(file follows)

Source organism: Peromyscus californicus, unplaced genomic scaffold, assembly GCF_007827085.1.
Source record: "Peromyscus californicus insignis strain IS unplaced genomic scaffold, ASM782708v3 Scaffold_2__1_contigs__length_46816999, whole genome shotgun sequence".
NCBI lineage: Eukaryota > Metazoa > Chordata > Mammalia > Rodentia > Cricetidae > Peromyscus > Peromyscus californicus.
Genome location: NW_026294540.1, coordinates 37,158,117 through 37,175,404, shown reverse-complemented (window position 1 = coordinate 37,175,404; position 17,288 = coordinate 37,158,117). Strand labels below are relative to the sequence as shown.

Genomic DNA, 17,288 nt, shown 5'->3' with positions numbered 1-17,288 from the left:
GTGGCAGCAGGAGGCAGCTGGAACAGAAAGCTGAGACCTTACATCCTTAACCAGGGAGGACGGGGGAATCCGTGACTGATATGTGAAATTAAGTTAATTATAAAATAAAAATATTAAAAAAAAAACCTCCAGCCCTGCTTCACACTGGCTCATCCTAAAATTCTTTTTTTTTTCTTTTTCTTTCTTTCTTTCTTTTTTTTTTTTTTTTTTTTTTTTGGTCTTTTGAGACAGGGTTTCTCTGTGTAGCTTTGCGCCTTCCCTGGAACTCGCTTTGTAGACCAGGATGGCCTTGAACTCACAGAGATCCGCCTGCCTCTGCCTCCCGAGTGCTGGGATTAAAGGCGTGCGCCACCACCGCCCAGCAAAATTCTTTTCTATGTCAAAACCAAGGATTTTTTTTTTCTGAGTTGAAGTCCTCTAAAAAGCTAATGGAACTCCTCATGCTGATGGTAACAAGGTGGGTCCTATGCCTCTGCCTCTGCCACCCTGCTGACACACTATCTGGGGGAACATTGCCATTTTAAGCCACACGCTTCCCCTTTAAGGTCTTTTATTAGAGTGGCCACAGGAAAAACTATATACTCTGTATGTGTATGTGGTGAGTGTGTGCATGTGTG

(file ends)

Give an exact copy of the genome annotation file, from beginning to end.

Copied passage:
Source organism: Peromyscus californicus, unplaced genomic scaffold, assembly GCF_007827085.1.
Source record: "Peromyscus californicus insignis strain IS unplaced genomic scaffold, ASM782708v3 Scaffold_2__1_contigs__length_46816999, whole genome shotgun sequence".
NCBI lineage: Eukaryota > Metazoa > Chordata > Mammalia > Rodentia > Cricetidae > Peromyscus > Peromyscus californicus.
Genome location: NW_026294540.1, coordinates 37,158,117 through 37,175,404, shown reverse-complemented (window position 1 = coordinate 37,175,404; position 17,288 = coordinate 37,158,117). Strand labels below are relative to the sequence as shown.

Genomic DNA, 17,288 nt, shown 5'->3' with positions numbered 1-17,288 from the left:
GTGGCAGCAGGAGGCAGCTGGAACAGAAAGCTGAGACCTTACATCCTTAACCAGGGAGGACGGGGGAATCCGTGACTGATATGTGAAATTAAGTTAATTATAAAATAAAAATATTAAAAAAAAAACCTCCAGCCCTGCTTCACACTGGCTCATCCTAAAATTCTTTTTTTTTTCTTTTTCTTTCTTTCTTTCTTTTTTTTTTTTTTTTTTTTTTTTGGTCTTTTGAGACAGGGTTTCTCTGTGTAGCTTTGCGCCTTCCCTGGAACTCGCTTTGTAGACCAGGATGGCCTTGAACTCACAGAGATCCGCCTGCCTCTGCCTCCCGAGTGCTGGGATTAAAGGCGTGCGCCACCACCGCCCAGCAAAATTCTTTTCTATGTCAAAACCAAGGATTTTTTTTTTCTGAGTTGAAGTCCTCTAAAAAGCTAATGGAACTCCTCATGCTGATGGTAACAAGGTGGGTCCTATGCCTCTGCCTCTGCCACCCTGCTGACACACTATCTGGGGGAACATTGCCATTTTAAGCCACACGCTTCCCCTTTAAGGTCTTTTATTAGAGTGGCCACAGGAAAAACTATATACTCTGTATGTGTATGTGGTGAGTGTGTGCATGTGTG